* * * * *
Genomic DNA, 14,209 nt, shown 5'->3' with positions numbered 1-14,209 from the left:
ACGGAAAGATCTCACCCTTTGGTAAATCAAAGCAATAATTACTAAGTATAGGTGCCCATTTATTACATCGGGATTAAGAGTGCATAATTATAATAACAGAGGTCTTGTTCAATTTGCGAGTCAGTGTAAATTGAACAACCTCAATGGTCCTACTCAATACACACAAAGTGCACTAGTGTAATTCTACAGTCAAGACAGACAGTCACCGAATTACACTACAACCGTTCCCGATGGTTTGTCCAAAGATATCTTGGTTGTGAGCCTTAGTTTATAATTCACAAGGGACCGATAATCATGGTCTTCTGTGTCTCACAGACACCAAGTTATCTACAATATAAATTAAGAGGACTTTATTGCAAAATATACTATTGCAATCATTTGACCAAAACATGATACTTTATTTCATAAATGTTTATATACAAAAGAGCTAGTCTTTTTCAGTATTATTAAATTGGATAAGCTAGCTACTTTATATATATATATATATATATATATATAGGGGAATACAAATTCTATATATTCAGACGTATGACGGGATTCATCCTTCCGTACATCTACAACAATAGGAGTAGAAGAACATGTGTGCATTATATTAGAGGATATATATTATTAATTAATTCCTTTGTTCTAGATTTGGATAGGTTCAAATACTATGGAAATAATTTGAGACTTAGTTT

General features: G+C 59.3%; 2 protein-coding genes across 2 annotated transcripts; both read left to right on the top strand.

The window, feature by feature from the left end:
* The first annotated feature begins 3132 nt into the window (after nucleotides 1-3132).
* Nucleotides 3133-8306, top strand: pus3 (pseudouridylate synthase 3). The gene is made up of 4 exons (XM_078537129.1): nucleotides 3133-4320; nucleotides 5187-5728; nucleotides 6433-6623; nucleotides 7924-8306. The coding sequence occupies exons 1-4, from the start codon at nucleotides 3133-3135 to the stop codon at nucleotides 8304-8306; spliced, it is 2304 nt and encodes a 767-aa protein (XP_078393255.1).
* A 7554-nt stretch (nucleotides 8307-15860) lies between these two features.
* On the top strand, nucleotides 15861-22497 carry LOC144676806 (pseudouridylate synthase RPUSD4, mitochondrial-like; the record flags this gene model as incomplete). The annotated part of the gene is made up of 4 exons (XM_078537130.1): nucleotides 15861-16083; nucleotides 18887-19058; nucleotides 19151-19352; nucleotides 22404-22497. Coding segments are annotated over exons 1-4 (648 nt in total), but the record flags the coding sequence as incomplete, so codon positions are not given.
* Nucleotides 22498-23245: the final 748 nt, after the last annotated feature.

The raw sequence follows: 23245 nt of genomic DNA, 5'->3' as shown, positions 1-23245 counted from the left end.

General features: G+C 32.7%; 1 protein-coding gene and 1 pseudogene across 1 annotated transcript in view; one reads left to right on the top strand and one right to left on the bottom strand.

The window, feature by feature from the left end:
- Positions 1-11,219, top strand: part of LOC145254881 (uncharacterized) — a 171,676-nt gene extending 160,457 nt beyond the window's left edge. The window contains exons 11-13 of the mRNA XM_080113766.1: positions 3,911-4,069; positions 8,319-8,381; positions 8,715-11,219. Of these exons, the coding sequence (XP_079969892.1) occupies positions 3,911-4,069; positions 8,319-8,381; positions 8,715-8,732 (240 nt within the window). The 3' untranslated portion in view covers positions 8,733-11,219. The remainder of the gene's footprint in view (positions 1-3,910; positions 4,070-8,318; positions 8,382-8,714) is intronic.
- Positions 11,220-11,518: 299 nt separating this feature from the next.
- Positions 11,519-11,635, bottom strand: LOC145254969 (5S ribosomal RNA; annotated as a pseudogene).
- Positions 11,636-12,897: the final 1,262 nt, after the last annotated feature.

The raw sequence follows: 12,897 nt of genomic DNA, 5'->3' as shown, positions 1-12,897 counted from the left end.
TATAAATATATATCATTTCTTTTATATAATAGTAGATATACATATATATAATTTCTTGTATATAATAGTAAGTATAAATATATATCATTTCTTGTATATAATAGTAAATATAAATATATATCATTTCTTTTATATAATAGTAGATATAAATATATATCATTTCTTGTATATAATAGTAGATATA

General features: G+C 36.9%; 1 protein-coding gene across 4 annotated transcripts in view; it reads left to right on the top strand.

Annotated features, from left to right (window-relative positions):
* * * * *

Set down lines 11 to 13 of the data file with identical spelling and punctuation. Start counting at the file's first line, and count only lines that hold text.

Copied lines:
General features: G+C 32.7%; 1 protein-coding gene and 1 pseudogene across 1 annotated transcript in view; one reads left to right on the top strand and one right to left on the bottom strand.

The window, feature by feature from the left end:
- Positions 1-11,219, top strand: part of LOC145254881 (uncharacterized) — a 171,676-nt gene extending 160,457 nt beyond the window's left edge. The window contains exons 11-13 of the mRNA XM_080113766.1: positions 3,911-4,069; positions 8,319-8,381; positions 8,715-11,219. Of these exons, the coding sequence (XP_079969892.1) occupies positions 3,911-4,069; positions 8,319-8,381; positions 8,715-8,732 (240 nt within the window). The 3' untranslated portion in view covers positions 8,733-11,219. The remainder of the gene's footprint in view (positions 1-3,910; positions 4,070-8,318; positions 8,382-8,714) is intronic.